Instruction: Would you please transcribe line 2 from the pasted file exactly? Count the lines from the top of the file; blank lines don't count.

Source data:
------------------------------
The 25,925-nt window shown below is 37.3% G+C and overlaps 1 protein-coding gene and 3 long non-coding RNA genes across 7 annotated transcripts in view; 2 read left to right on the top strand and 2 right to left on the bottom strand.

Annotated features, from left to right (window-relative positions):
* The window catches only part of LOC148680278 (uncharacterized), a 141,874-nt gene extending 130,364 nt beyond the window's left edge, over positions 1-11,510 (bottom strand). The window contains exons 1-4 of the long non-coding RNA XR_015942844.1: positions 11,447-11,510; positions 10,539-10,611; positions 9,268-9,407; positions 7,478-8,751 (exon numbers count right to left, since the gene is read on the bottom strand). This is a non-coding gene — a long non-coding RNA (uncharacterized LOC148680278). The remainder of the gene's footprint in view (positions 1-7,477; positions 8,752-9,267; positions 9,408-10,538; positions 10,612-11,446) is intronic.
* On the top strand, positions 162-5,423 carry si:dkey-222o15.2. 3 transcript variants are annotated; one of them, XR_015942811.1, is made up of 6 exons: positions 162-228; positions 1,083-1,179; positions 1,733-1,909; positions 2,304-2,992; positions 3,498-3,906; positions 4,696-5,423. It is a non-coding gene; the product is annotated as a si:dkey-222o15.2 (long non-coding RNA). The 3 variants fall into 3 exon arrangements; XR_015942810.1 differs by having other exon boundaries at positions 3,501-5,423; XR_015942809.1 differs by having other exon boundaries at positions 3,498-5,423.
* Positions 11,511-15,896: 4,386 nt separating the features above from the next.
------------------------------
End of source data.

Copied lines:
Annotated features, from left to right (window-relative positions):